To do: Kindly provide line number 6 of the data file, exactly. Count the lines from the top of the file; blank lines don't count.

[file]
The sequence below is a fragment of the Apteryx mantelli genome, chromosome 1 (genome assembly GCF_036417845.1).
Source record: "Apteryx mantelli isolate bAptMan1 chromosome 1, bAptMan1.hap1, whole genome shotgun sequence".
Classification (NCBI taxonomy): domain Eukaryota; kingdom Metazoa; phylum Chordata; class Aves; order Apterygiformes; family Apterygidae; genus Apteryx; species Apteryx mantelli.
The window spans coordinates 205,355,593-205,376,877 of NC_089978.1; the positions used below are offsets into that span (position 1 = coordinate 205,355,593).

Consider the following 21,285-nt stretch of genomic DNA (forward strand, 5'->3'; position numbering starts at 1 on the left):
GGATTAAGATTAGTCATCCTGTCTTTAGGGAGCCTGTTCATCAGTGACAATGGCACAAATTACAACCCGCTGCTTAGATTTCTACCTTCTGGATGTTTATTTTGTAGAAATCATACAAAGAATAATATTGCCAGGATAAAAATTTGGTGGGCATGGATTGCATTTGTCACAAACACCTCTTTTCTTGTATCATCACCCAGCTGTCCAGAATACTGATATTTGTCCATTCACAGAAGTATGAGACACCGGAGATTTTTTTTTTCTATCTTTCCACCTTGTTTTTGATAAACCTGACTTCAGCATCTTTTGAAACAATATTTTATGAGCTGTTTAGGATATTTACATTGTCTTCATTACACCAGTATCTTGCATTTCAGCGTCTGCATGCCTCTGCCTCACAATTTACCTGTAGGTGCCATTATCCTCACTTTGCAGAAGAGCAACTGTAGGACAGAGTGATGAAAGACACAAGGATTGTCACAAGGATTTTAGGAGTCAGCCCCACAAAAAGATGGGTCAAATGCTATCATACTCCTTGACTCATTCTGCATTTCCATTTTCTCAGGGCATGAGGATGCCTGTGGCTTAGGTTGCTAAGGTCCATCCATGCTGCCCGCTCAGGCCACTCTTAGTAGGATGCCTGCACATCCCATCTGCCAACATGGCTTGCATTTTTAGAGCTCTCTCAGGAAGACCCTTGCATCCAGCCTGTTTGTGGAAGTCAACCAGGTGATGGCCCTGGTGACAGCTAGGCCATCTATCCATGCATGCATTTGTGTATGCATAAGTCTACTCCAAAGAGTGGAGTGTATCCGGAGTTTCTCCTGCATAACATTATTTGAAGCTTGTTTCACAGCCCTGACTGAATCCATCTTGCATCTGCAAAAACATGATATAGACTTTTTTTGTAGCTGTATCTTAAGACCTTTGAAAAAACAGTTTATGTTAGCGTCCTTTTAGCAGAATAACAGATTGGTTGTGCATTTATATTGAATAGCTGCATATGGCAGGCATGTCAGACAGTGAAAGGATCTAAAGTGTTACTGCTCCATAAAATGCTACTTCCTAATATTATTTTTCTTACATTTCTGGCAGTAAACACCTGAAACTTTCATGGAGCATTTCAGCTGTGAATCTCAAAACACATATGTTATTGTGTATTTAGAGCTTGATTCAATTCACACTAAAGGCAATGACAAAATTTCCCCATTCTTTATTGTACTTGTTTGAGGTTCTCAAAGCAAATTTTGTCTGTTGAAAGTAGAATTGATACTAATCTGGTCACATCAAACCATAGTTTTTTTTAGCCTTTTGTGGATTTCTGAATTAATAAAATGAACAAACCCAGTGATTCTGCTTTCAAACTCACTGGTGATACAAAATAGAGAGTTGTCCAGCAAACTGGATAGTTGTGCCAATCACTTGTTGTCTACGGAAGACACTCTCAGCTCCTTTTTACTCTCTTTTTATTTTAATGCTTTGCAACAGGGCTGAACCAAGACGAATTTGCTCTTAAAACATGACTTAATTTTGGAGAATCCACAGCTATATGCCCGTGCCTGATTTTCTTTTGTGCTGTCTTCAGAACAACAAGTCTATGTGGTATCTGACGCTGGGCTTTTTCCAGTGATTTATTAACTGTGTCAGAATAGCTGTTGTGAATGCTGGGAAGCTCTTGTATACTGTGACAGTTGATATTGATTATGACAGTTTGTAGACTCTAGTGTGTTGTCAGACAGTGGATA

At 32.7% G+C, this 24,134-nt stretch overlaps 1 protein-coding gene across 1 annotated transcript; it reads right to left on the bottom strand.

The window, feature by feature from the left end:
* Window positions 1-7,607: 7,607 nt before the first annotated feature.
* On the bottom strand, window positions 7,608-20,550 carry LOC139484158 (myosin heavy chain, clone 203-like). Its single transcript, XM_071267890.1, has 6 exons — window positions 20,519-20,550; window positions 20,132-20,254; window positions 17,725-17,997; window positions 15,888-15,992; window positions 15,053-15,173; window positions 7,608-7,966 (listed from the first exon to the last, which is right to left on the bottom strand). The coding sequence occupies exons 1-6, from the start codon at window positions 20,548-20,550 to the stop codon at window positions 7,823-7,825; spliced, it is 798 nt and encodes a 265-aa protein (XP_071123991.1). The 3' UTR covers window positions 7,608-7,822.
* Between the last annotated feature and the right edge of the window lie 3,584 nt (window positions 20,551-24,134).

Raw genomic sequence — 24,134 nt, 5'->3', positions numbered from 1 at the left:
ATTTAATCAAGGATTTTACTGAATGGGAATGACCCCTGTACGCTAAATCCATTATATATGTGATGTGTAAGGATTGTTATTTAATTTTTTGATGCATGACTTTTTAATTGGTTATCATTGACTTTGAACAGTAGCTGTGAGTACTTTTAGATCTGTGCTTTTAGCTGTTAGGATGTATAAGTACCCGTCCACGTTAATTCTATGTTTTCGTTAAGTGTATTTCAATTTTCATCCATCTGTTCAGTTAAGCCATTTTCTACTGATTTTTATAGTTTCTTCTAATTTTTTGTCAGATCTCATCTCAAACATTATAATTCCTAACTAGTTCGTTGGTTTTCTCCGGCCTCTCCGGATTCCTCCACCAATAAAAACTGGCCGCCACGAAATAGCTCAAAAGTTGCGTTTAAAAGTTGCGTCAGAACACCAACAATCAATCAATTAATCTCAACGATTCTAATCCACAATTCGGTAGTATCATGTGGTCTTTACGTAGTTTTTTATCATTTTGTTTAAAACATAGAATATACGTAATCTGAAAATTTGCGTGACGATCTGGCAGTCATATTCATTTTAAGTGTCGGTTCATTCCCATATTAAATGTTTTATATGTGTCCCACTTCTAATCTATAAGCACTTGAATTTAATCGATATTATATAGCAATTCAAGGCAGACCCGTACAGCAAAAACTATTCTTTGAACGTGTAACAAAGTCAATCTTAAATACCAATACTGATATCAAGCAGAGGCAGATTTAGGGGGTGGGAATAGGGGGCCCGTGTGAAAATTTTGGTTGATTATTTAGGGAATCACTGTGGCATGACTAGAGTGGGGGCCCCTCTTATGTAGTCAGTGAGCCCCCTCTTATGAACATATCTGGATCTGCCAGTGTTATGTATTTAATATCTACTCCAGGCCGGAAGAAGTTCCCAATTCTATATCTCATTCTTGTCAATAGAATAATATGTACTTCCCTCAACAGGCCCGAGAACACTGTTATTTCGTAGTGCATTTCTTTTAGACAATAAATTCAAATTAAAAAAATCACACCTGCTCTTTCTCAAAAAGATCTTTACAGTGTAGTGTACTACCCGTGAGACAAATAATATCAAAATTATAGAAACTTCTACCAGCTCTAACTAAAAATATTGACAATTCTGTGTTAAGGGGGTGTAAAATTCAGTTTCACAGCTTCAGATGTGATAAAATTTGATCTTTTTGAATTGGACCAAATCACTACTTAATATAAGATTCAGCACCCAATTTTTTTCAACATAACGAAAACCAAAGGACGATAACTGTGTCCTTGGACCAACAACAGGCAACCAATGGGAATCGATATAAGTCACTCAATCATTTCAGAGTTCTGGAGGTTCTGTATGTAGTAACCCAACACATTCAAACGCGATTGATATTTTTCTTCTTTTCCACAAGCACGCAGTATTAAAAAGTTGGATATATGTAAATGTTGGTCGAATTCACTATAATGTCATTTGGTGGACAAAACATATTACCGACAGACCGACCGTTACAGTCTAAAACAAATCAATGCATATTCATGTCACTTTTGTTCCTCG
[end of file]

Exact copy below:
GGATTAAGATTAGTCATCCTGTCTTTAGGGAGCCTGTTCATCAGTGACAATGGCACAAATTACAACCCGCTGCTTAGATTTCTACCTTCTGGATGTTTATTTTGTAGAAATCATACAAAGAATAATATTGCCAGGATAAAAATTTGGTGGGCATGGATTGCATTTGTCACAAACACCTCTTTTCTTGTATCATCACCCAGCTGTCCAGAATACTGATATTTGTCCATTCACAGAAGTATGAGACACCGGAGATTTTTTTTTTCTATCTTTCCACCTTGTTTTTGATAAACCTGACTTCAGCATCTTTTGAAACAATATTTTATGAGCTGTTTAGGATATTTACATTGTCTTCATTACACCAGTATCTTGCATTTCAGCGTCTGCATGCCTCTGCCTCACAATTTACCTGTAGGTGCCATTATCCTCACTTTGCAGAAGAGCAACTGTAGGACAGAGTGATGAAAGACACAAGGATTGTCACAAGGATTTTAGGAGTCAGCCCCACAAAAAGATGGGTCAAATGCTATCATACTCCTTGACTCATTCTGCATTTCCATTTTCTCAGGGCATGAGGATGCCTGTGGCTTAGGTTGCTAAGGTCCATCCATGCTGCCCGCTCAGGCCACTCTTAGTAGGATGCCTGCACATCCCATCTGCCAACATGGCTTGCATTTTTAGAGCTCTCTCAGGAAGACCCTTGCATCCAGCCTGTTTGTGGAAGTCAACCAGGTGATGGCCCTGGTGACAGCTAGGCCATCTATCCATGCATGCATTTGTGTATGCATAAGTCTACTCCAAAGAGTGGAGTGTATCCGGAGTTTCTCCTGCATAACATTATTTGAAGCTTGTTTCACAGCCCTGACTGAATCCATCTTGCATCTGCAAAAACATGATATAGACTTTTTTTGTAGCTGTATCTTAAGACCTTTGAAAAAACAGTTTATGTTAGCGTCCTTTTAGCAGAATAACAGATTGGTTGTGCATTTATATTGAATAGCTGCATATGGCAGGCATGTCAGACAGTGAAAGGATCTAAAGTGTTACTGCTCCATAAAATGCTACTTCCTAATATTATTTTTCTTACATTTCTGGCAGTAAACACCTGAAACTTTCATGGAGCATTTCAGCTGTGAATCTCAAAACACATATGTTATTGTGTATTTAGAGCTTGATTCAATTCACACTAAAGGCAATGACAAAATTTCCCCATTCTTTATTGTACTTGTTTGAGGTTCTCAAAGCAAATTTTGTCTGTTGAAAGTAGAATTGATACTAATCTGGTCACATCAAACCATAGTTTTTTTTAGCCTTTTGTGGATTTCTGAATTAATAAAATGAACAAACCCAGTGATTCTGCTTTCAAACTCACTGGTGATACAAAATAGAGAGTTGTCCAGCAAACTGGATAGTTGTGCCAATCACTTGTTGTCTACGGAAGACACTCTCAGCTCCTTTTTACTCTCTTTTTATTTTAATGCTTTGCAACAGGGCTGAACCAAGACGAATTTGCTCTTAAAACATGACTTAATTTTGGAGAATCCACAGCTATATGCCCGTGCCTGATTTTCTTTTGTGCTGTCTTCAGAACAACAAGTCTATGTGGTATCTGACGCTGGGCTTTTTCCAGTGATTTATTAACTGTGTCAGAATAGCTGTTGTGAATGCTGGGAAGCTCTTGTATACTGTGACAGTTGATATTGATTATGACAGTTTGTAGACTCTAGTGTGTTGTCAGACAGTGGATA